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Memorial Day Tribute: American Indian Warriors Who Made the Ultimate Sacrifice in War

Vincent Schilling

The 226 Native American Soldiers listed on the Vietnam Veterans Memorial Wall in Washington, D.C.; Vietnam War

During the Vietnam War, close to 90 percent of the 86,000 Indians who enlisted volunteered, giving Native Americans the highest record of service per capita of any ethnic group. For all the Native soldiers killed in action who are listed on the Vietnam Memorial Wall, there are an untold number who were not listed as American Indian, in this and other wars. The names of the 226 American Indian soldiers immortalized on the wall can be seen at the website War Stories, and more information about the wall is at the National Parks Service.

Vietnam War Memorial, Washington, D.C. (Photo: Adam Parent/Thinkstock)

Approximately 70 American Indians and Alaska Natives who have died fighting in Afghanistan and Iraq

As of October 2012, an estimated 70 American Indians and Alaska Native had been killed in action, according to the National Congress of American Indians (NCAI)—43 in Operation Iraqi Freedom and 27 in Operation Enduring Freedom in Afghanistan.

On this Memorial Day weekend, hopes, prayers and strength go out to all soldiers, families and friends affected by the loss of those who gave their lives.

U.S. Marines bowing their heads in silence in honor of fallen comrades (Photo: Thinkstock)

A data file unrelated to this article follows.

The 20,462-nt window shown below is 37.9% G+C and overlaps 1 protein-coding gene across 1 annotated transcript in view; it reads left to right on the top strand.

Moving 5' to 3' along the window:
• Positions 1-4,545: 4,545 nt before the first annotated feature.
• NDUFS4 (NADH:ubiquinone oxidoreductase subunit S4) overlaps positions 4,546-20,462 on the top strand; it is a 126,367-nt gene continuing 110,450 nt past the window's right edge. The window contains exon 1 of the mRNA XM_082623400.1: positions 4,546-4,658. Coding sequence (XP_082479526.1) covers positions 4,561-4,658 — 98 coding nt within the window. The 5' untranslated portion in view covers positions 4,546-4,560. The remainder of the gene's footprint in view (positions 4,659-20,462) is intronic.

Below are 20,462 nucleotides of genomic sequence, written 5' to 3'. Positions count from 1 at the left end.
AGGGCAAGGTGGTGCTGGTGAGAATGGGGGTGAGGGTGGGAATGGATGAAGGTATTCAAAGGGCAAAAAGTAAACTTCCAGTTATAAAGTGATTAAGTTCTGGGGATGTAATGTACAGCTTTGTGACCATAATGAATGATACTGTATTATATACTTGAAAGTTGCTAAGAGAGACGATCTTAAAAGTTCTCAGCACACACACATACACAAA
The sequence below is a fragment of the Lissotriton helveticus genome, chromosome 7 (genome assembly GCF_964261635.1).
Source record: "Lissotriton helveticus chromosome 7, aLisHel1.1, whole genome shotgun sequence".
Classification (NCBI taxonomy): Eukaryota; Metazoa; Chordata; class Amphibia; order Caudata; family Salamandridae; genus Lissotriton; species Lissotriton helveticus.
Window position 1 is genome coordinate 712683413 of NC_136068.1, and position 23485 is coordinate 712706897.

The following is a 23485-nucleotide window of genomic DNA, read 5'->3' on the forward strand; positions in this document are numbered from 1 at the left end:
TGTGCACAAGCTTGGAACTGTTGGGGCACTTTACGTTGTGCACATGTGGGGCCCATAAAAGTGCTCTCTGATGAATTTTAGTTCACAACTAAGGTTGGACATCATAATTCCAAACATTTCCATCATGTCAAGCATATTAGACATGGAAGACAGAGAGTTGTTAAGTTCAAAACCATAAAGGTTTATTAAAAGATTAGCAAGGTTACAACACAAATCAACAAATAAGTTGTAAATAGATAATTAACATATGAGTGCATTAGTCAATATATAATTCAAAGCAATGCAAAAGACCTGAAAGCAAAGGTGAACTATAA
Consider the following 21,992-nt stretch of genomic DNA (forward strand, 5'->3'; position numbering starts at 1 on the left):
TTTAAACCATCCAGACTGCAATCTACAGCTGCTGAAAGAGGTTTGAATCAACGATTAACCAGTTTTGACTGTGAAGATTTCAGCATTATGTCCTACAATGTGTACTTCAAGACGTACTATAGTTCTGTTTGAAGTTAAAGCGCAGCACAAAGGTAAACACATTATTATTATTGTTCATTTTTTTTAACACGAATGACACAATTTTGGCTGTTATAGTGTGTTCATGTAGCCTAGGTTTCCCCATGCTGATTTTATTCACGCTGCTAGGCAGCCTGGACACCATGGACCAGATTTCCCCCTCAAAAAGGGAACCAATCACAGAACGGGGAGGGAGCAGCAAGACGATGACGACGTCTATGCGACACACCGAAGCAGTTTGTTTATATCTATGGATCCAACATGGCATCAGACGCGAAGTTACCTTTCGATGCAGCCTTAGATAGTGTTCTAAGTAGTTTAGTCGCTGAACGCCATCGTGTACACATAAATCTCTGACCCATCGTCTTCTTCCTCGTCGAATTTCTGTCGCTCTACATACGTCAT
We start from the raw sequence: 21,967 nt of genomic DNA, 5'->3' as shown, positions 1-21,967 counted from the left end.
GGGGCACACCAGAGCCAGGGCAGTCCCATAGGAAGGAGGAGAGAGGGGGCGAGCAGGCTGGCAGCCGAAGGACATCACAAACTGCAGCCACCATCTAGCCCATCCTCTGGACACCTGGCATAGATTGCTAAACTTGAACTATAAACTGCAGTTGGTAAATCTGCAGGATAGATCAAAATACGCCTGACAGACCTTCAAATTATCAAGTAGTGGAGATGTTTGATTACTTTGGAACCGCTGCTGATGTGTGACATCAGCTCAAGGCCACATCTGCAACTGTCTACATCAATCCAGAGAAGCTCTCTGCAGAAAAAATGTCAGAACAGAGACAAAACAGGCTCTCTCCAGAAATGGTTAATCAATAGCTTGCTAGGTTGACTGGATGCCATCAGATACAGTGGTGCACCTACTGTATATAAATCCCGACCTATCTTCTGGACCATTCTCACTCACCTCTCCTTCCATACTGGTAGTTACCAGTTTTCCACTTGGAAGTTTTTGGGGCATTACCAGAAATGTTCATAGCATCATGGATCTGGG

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Michael Madrid's picture
Michael Madrid
Submitted by Michael Madrid on
Thanks to all my brothers and sisters for their service. Natives have NEVER been cowards and that is just as true today as it was in 1492. Why should our servicemen and women have to endure racism after having served their country so honorable?

kickapoocandy's picture
Submitted by kickapoocandy on
Thank you to all my relations for their service. Father: Clyde Melvin Bolster Hutke-lotti-esta-jotti 1932-1996 Kickapoo of Oklahoma Tribe. Kansas National Guard, Korean War. Paternal Grandfather: Melvin Edmond Bolster 1906-1950 Assiniboine, Fort Belknap, Montana. Company “D”, 137th Infantry, Kansas National Guard. Great Grandfather: Stephan Pensoneau, 185?-1891 Shawnee/Kickapoo & French. Military service in 1890, Shawneetown, Oklahoma. Stephan was also a U.S. Special Deputy Marshal, Sergent in the Indian Police for the Kickapoo, Pottawotomie, Iowa and Sac and Fox Nations. Killed in the line of Duty and listed on the U.S. Marshal’s Wall of Honor at Stephan Pensoneau and his Father, Paschall Pensoneau born 1795, were both signers on the Treaty with the Kickapoo of 1862. Stephan signed as one of the Headmen of the Kickapoo Tribe and his Father Paschall signed as a U.S. Army Interpreter. Paschall enlisted at Warren County, Illinois. Caption Peter Butler’s Company, Battalion of Mounted Rangers and Served in the War of the Rebellion, the Mexican War and in the Black Hawk War 1831-32. Wounded in the battle of Cross Hollow. Served this Country for 53 yrs.